Highest Handles Ever
On the heels of the greatest two minutes in sports, Churchill Downs recapped the Kentucky Derby in a press release, announcing a record-setting handle bet by Derby fans around the world. In this year’s historic event, wagering from all sources on the Kentucky Derby race totaled $179 million, a 15% increase from last year’s race and an 8% increase from the previous $165.5 million handle record set in 2019. This is one of several records set during Derby week.
Wagering from all sources on the entire Kentucky Derby Day program on Saturday totaled $273.8 million – up 17% from 2021 and 9% from the previous record of $250.9 million set in 2019. Bettors totaled a record $391.8 million handle over the entire course of Derby Week, an increase of 25% from last year and 14% from the previous record of $343 million set in 2019.
This year’s Derby marks the first “normal” Kentucky Derby since 2019, after which the Derby’s date was changed and the in-person viewership was drastically reduced to stunt a superspreading event. Between the return to normalcy and the mass embracement of the sports betting industry since then, the Kentucky Derby saw exceptional growth this year.
The growth doesn’t stop there – TwinSpires, the official betting partner of the Kentucky Derby, also posted a record handle. They took in $67.4 million in wagers during the Kentucky Derby day program, up 8% from the record they posted in 2021.
Rich Strike Strikes
But wait, there’s more – the most heavily-bet on Kentucky Derby was won by the longest shot in the field, to the tune of 80-1. This marks the second-biggest long shot ever to win the Kentucky Derby behind Donerail’s win in 1913 at 91-1 odds. Rich Strike, trained by Eric Reed and ridden by Sonny Leon, came from behind to win by ¾ of a length, covering the 10-furlong (mile and a quarter) race in 2:02.61 followed by Epicenter and Zandon. Not bad for a horse that wasn’t even in the Kentucky Derby field until Friday after a late scratch.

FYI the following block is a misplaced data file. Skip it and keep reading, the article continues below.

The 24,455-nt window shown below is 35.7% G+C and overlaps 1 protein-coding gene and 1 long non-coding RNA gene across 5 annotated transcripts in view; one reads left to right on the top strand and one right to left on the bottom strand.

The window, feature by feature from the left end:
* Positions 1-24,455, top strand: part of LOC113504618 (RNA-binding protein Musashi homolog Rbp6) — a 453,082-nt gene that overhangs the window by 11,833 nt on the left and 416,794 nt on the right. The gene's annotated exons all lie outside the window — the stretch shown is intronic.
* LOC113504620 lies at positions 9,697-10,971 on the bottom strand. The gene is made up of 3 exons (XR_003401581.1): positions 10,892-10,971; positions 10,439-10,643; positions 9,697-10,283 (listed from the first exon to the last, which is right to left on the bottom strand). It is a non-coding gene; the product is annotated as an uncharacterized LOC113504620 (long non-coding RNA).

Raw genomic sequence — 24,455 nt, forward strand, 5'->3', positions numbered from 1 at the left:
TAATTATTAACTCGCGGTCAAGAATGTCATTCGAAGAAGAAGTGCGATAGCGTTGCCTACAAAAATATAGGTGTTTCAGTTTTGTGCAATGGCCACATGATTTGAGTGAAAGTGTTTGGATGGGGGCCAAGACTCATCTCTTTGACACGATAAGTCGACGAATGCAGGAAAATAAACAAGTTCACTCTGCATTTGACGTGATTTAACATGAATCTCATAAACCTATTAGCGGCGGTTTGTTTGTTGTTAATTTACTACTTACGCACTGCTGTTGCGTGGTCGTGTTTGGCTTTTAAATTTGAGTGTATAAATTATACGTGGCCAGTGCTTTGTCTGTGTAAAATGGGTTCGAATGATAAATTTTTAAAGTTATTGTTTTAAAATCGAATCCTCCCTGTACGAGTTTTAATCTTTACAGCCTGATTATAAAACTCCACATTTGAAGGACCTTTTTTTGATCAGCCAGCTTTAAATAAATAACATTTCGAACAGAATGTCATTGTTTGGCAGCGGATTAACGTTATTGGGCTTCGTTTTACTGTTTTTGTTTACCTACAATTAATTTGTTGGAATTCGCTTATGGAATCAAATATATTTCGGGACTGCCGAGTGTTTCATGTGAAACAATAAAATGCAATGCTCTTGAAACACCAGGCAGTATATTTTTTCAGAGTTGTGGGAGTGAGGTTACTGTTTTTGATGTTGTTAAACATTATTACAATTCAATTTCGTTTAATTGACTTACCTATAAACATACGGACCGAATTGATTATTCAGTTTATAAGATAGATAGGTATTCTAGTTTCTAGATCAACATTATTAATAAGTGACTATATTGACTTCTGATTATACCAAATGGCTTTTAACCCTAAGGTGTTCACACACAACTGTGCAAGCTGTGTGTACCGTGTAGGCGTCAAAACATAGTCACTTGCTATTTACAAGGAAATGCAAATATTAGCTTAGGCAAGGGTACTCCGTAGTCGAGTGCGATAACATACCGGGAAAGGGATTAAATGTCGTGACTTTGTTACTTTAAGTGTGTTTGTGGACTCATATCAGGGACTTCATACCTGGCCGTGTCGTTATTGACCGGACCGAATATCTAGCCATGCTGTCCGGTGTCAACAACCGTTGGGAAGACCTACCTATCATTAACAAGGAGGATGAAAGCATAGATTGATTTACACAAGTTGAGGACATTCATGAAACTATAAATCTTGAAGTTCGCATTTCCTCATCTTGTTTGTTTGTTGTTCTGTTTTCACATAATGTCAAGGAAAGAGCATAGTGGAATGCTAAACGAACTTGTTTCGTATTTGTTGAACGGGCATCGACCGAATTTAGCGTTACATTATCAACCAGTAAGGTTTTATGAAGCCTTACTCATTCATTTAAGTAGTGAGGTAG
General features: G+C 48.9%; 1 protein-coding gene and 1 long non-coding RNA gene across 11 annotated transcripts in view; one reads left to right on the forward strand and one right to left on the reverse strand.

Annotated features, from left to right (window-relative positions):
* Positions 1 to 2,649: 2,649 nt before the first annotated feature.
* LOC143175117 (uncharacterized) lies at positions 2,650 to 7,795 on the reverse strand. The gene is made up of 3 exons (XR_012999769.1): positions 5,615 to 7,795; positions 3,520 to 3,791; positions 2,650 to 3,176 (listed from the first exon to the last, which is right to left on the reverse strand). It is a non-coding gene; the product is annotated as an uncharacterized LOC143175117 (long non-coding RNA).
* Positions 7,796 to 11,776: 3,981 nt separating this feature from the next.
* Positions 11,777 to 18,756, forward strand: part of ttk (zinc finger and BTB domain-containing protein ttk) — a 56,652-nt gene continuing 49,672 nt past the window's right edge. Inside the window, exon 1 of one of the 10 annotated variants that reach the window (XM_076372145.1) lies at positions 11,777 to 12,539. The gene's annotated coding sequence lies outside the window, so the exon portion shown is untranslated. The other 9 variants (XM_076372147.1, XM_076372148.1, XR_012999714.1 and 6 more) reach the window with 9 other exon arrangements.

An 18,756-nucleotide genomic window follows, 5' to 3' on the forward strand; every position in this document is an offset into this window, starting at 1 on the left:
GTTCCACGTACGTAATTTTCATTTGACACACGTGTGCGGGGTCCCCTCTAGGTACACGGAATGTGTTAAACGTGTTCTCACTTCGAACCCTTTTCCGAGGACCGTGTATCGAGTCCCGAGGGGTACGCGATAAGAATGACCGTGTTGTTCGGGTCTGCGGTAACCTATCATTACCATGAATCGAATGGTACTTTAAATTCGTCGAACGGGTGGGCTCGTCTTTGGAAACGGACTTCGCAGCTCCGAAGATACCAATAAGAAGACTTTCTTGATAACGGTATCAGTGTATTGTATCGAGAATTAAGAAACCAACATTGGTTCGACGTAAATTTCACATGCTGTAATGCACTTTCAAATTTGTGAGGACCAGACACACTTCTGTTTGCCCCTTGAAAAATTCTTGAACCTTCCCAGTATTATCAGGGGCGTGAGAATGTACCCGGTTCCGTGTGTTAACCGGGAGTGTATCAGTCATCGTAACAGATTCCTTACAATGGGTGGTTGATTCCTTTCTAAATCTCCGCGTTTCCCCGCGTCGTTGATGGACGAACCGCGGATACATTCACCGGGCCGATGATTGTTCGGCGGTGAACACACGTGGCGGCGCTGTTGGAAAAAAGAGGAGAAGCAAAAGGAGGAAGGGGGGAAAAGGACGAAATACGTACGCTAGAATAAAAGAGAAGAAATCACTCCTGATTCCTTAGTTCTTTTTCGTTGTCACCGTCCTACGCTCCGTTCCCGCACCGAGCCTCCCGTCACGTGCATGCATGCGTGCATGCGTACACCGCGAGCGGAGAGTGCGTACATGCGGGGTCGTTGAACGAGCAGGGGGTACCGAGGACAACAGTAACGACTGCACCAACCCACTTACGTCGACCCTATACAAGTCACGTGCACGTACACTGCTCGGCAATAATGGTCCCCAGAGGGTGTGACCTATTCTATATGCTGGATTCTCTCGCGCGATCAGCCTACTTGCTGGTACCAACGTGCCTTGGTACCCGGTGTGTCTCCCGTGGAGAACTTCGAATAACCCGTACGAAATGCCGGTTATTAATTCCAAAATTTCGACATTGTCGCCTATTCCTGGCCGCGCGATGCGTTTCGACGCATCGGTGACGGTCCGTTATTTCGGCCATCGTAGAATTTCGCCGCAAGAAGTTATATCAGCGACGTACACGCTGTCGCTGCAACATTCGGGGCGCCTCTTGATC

Of the $179 million pool for the Kentucky Derby race, only $501,135 was wagered on the victorious Rich Strike, the lowest of any horse in the field. Rich Strike nearly quadrupled that in his earnings from the race alone, bringing home a cool $1.8 million to its owners. Epicenter raked in $660,000 and third place Zandon, won $300,000.
Several Las Vegas sportsbooks posted Derby winner odds months ago, where Rich Strike was pegged at odds as long as 300-1. Vegas Sportsbook Circa, had Rich Strike posted at 200-1 on Saturday of the Derby. Lovers of the long-shot odds hammered Circa with bets right before the race, resulting in a loss for Circa in the end. Other sportsbooks like Westgate Las Vegas took very few bets on a Rich Strike win and came up big as a result.
The race for the Triple Crown will continue in a couple weeks when Baltimore’s Pimlico Race Course hosts the Preakness Stakes on May 21. Then on June 11th, the last leg of the Triple Crown, the Belmont Stakes, will be hosted at Belmont Park in Elmont, New York.
Epicenter, the favorite in the Kentucky Derby and eventual second-place horse, is currently favored to win the Preakness Stakes at 3-1 odds. Stay tuned, and watch out for Rich Strike.